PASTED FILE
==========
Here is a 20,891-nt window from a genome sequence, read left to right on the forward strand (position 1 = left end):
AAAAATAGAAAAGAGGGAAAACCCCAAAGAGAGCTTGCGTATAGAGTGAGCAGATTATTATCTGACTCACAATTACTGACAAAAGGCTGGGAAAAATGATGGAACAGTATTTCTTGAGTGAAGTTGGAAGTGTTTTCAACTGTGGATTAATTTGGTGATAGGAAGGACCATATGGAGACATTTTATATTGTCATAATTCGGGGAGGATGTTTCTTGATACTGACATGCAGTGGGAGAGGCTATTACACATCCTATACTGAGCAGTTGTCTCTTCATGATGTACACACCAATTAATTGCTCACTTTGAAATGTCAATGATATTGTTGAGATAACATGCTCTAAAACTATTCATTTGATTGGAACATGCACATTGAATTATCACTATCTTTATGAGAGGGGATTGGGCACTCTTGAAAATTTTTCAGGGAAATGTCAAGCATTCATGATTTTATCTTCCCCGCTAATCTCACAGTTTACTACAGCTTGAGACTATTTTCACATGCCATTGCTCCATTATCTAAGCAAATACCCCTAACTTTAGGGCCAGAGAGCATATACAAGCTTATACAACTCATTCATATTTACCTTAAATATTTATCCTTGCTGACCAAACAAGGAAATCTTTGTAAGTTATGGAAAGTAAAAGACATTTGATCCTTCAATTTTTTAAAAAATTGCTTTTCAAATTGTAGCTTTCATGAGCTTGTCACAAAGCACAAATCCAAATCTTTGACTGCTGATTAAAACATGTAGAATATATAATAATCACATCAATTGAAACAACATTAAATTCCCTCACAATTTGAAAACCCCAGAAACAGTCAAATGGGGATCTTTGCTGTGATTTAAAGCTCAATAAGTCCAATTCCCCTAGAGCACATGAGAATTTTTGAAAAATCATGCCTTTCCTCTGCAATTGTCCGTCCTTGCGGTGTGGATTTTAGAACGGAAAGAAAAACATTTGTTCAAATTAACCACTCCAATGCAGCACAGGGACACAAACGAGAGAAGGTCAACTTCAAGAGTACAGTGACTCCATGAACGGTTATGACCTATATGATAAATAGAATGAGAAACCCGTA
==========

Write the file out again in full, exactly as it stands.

Here is a 20,891-nt window from a genome sequence, read left to right on the forward strand (position 1 = left end):
AAAAATAGAAAAGAGGGAAAACCCCAAAGAGAGCTTGCGTATAGAGTGAGCAGATTATTATCTGACTCACAATTACTGACAAAAGGCTGGGAAAAATGATGGAACAGTATTTCTTGAGTGAAGTTGGAAGTGTTTTCAACTGTGGATTAATTTGGTGATAGGAAGGACCATATGGAGACATTTTATATTGTCATAATTCGGGGAGGATGTTTCTTGATACTGACATGCAGTGGGAGAGGCTATTACACATCCTATACTGAGCAGTTGTCTCTTCATGATGTACACACCAATTAATTGCTCACTTTGAAATGTCAATGATATTGTTGAGATAACATGCTCTAAAACTATTCATTTGATTGGAACATGCACATTGAATTATCACTATCTTTATGAGAGGGGATTGGGCACTCTTGAAAATTTTTCAGGGAAATGTCAAGCATTCATGATTTTATCTTCCCCGCTAATCTCACAGTTTACTACAGCTTGAGACTATTTTCACATGCCATTGCTCCATTATCTAAGCAAATACCCCTAACTTTAGGGCCAGAGAGCATATACAAGCTTATACAACTCATTCATATTTACCTTAAATATTTATCCTTGCTGACCAAACAAGGAAATCTTTGTAAGTTATGGAAAGTAAAAGACATTTGATCCTTCAATTTTTTAAAAAATTGCTTTTCAAATTGTAGCTTTCATGAGCTTGTCACAAAGCACAAATCCAAATCTTTGACTGCTGATTAAAACATGTAGAATATATAATAATCACATCAATTGAAACAACATTAAATTCCCTCACAATTTGAAAACCCCAGAAACAGTCAAATGGGGATCTTTGCTGTGATTTAAAGCTCAATAAGTCCAATTCCCCTAGAGCACATGAGAATTTTTGAAAAATCATGCCTTTCCTCTGCAATTGTCCGTCCTTGCGGTGTGGATTTTAGAACGGAAAGAAAAACATTTGTTCAAATTAACCACTCCAATGCAGCACAGGGACACAAACGAGAGAAGGTCAACTTCAAGAGTACAGTGACTCCATGAACGGTTATGACCTATATGATAAATAGAATGAGAAACCCGTA